President Trump stumped again for tax reform October 11, promising to boost the incomes of working families and American companies, but his account of the plan’s economic impact does not quite line up with summaries provided by the White House and its Council of Economic Advisers (CEA).
In a speech in Harrisburg, Pennsylvania, Trump said the CEA estimates that the proposal in the tax reform framework negotiated by the Republican “Big Six” for a deemed repatriation of foreign-deferred corporate earnings, “along with a lower tax rate, would likely give the typical American household a $4,000 pay raise. Could be a lot more than that, too.” But the context of the CEA’s $4,000 projection was not entirely clear.
A White House fact sheet tied to the speech said cutting the corporate statutory tax rate “to 20 percent . . . could boost wage growth for the median household to almost four times its current rate, according to analysis from Council of Economic Advisors.”
“This increase could provide $4,000 in additional income to the average American household, according to CEA analysis,” the fact sheet added, attributing the boost to the rate cut.
A senior White House official said during an October 10 call previewing the speech that one excerpt attributed the $4,000 estimate solely to the deemed repatriation provision.
However, a CEA spokesperson clarified to Tax Analysts that the CEA estimated a $4,000 annual wage increase in the long term for the typical American household stemming from all the corporate changes in the tax reform framework, not only from the deemed repatriation. A White House spokesperson later confirmed that qualification to Tax Analysts.
The CEA spokesperson also said the council hopes to release a white paper later the week of October 9 detailing that estimate and other projections of the framework’s economic effects. The senior White House official said to expect more information from the CEA shortly.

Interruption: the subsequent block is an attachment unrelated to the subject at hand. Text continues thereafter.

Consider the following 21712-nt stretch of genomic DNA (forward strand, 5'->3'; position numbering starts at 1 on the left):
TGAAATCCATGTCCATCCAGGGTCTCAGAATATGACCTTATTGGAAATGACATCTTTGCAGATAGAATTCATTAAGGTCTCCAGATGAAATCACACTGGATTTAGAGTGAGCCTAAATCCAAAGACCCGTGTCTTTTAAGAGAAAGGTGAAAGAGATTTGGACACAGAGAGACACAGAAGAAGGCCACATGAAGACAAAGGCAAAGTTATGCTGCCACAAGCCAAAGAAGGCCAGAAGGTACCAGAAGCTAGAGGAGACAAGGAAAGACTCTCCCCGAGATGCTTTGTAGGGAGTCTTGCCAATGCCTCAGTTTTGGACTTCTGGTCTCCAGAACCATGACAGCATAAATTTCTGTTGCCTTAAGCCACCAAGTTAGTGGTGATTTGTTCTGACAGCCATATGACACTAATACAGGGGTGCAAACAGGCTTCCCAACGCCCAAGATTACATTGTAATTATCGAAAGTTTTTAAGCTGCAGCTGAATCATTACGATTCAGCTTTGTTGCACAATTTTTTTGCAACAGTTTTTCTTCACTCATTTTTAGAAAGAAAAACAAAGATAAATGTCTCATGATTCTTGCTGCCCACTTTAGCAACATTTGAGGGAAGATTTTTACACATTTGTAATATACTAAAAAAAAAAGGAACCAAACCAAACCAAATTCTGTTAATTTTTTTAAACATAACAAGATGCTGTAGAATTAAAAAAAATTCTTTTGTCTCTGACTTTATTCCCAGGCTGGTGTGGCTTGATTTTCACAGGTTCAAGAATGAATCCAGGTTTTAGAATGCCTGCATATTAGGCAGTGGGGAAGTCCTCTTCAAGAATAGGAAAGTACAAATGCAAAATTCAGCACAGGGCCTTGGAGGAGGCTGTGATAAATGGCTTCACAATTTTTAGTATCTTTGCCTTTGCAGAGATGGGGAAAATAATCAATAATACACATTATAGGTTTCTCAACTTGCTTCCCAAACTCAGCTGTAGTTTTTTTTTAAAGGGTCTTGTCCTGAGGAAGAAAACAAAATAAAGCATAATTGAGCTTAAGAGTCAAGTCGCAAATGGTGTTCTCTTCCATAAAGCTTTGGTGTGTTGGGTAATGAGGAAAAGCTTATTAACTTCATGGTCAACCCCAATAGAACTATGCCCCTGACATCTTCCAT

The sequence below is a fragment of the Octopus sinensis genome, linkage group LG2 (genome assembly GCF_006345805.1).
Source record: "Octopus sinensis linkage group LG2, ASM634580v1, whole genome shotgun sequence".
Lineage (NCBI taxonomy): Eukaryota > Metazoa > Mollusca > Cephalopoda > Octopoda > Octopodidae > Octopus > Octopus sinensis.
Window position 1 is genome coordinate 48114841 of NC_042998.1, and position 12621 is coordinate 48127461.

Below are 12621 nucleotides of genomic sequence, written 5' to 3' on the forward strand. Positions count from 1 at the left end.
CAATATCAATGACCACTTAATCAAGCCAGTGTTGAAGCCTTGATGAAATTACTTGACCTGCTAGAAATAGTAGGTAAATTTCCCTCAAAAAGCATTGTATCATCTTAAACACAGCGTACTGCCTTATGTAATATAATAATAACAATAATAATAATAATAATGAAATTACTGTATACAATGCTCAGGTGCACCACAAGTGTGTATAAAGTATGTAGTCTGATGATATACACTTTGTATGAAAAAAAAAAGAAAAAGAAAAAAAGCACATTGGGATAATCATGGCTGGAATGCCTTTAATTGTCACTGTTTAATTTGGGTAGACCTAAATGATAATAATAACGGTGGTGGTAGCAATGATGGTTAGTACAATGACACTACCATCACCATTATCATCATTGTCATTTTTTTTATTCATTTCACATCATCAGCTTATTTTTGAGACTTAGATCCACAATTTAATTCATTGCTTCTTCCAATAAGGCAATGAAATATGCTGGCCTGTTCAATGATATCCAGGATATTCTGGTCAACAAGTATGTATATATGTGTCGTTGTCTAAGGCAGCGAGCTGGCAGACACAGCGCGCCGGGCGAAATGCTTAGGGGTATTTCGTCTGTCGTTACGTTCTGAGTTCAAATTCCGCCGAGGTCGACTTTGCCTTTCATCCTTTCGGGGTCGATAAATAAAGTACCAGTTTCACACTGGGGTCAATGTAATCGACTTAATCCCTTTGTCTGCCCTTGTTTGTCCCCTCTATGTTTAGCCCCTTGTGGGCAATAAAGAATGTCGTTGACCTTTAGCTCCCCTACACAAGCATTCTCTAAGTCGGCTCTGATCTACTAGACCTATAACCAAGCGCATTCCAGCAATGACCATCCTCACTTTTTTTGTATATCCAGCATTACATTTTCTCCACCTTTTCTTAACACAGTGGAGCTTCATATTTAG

At an October 11 tax reform event sponsored by the RATE Coalition and The Hill, CEA Chair Kevin Hassett attributed stagnant domestic wage growth to several U.S. multinational corporations redomiciling overseas, saying that the GOP tax reform proposal would stimulate GDP and wage growth. He also said permanence in the context of tax reform is important.
Pedal to the Metal
Trump’s speech continued a White House barnstorming strategy to pressure Democratic senators facing reelection in 2018 in states Trump won to back tax reform. His audience included a large contingent of long-haul truck drivers — the target audience of Trump’s pitch, the White House official said on the October 10 call.
Senate Finance Committee member Robert P. Casey Jr., D-Pa., did not attend the speech, but issued an open letter to Trump ahead of it, urging him to discard the tax reform framework negotiated by the Republican “Big Six” and start over with Democrats to ensure that tax reform does not lose revenue or increase taxes on some middle-income households.
Trump thanked Republican lawmakers in attendance, including two House Ways and Means Committee members from Pennsylvania, Mike Kelly and Patrick Meehan. Trump did not mention Casey, but did acknowledge one of his 2018 challengers, Rep. Lou Barletta, R-Pa., who he said will “win big.”
The president appealed to members of the American Trucking Associations, promising tax reform as well as a trillion-dollar infrastructure package that he said would have a special focus on roadways and highways.
Although he attacked Democrats during the speech as obstructionist and claimed they wanted to raise taxes and had ignored the framework’s proposal for a larger standard deduction, Trump also distanced himself from Republicans as he struck a familiar populist tone, promising “America-first” tax cuts. “We’re going to fight and we’re going to get those Republicans, and maybe a few of those Democrats, to raise their hand” to support tax reform, Trump said, telling his audience they would “have so much money to spend in this wonderful country and this great economy.”
Trump also reframed the proposed individual marginal tax rates, saying the current bottom 10 percent rate would be cut to what he called a “zero bracket,” while the subsequent 15 percent rate would be cut to 12 percent. He also noted planned rates of 25 and 35 percent, but did not mention congressional taxwriting committees’ option to set an additional top rate.
Trump repeated his claim that tax reform would benefit middle-income households but not high earners, saying the wealthy do well when the economy and companies do well. He put the story of a family trucking business at the center of his argument for estate tax repeal.
Dylan F. Moroses contributed to this article.
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